Since the Iraq war began five years ago, Saleem Amer, a member of NPR's staff in Iraq, has shared stories about the joys and obstacles his family has encountered. A few years into the war, Amer became a husband and then, a father. Last year, he and his family decided to move out of their home — a house his father had built — because the neighborhood was too dangerous.
Amer tells Renee Montagne that his new neighborhood is safer in some ways.
"Nothing in Baghdad is safe, truly," he says. "Regarding IEDs and car bombs, it's everywhere. ... But regarding sectarian problems, no. It's a majority Christian neighborhood. It's safer than my old neighborhood."
Amer has lived in the neighborhood since last spring, but he says it still doesn't feel like home.
He says he lost all his friends and the people he grew up with. "Truly, I didn't feel like I am home."
Amer says the security situation in his old neighborhood is improving, however, which could allow his family to move back in the next few months.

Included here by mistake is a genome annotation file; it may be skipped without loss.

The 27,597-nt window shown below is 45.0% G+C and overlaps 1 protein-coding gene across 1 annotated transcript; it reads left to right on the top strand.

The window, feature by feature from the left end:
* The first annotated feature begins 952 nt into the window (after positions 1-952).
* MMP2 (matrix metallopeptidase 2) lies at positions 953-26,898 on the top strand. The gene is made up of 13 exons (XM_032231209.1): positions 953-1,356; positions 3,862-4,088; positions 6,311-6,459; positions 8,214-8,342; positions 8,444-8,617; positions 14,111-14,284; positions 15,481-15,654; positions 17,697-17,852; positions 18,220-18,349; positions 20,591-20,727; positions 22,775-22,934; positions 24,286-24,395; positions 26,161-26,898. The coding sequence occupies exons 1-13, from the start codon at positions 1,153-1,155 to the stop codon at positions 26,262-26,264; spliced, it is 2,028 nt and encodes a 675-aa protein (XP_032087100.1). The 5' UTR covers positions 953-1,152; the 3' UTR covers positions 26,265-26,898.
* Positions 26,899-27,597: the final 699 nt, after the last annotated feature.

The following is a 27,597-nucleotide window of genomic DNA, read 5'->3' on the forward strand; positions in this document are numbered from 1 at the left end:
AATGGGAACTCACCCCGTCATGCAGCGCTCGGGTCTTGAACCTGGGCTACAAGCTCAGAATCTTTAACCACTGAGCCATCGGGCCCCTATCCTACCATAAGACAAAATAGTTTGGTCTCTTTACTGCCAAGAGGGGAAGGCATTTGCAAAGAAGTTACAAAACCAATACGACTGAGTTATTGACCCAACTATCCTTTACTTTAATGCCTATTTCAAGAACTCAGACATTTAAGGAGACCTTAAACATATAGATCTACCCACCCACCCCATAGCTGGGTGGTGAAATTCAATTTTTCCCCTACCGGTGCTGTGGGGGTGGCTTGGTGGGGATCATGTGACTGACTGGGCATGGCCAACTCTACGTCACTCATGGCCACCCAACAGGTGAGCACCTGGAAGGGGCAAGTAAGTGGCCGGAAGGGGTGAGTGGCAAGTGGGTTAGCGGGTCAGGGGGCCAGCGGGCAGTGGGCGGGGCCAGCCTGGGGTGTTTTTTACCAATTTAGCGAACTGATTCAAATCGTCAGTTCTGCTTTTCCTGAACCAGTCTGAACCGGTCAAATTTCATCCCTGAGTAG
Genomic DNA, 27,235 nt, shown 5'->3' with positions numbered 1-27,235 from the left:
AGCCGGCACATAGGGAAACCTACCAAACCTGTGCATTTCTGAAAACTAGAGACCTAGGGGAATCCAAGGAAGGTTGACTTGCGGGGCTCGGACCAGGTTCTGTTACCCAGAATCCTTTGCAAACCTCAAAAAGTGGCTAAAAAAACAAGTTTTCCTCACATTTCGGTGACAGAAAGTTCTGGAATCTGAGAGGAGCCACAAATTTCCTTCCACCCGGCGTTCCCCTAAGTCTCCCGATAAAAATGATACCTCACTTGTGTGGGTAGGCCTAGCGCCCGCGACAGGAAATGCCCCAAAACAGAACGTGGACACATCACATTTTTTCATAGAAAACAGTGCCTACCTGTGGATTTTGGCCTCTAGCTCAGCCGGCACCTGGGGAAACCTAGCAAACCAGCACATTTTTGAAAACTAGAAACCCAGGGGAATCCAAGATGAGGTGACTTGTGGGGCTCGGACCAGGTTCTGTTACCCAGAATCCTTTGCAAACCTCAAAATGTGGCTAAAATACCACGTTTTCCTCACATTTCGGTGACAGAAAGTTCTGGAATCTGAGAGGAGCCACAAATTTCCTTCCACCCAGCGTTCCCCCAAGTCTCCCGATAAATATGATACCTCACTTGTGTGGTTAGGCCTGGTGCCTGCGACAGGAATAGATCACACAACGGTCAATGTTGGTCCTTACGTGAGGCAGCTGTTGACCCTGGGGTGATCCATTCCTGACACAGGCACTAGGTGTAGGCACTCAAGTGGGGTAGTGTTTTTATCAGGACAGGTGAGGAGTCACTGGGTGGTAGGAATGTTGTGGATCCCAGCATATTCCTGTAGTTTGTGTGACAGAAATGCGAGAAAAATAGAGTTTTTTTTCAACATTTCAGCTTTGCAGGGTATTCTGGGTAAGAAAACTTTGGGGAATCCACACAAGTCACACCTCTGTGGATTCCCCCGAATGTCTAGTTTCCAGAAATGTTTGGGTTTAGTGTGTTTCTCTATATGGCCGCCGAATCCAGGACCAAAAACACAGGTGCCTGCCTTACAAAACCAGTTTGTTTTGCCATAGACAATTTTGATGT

"The American forces just started to understand the Iraqi society and how to deal with it and all these facts just helped to put, you know, a better security situation than what we used to have the last year," he says.
Before his son's birth, Amer said in an audio letter on Morning Edition: "Why would I want to bring an innocent child into a bloody, savage world? I don't. I regret what I did. I got my wife pregnant in Baghdad."
Amer says he still has that feeling. "I still [regret] getting married at the beginning because the situation is still difficult over here and life is very difficult. You know, I'm in the street all the time, so I don't want to leave a wife and a son behind me, truly. So I'm still having that feeling, but sometimes I'm trying to convince myself that the situation is better, but so far it's still the same, you know. ...
"As Iraqis, the future for us is not more than a week, maybe, you know, because you cannot ensure your life after that."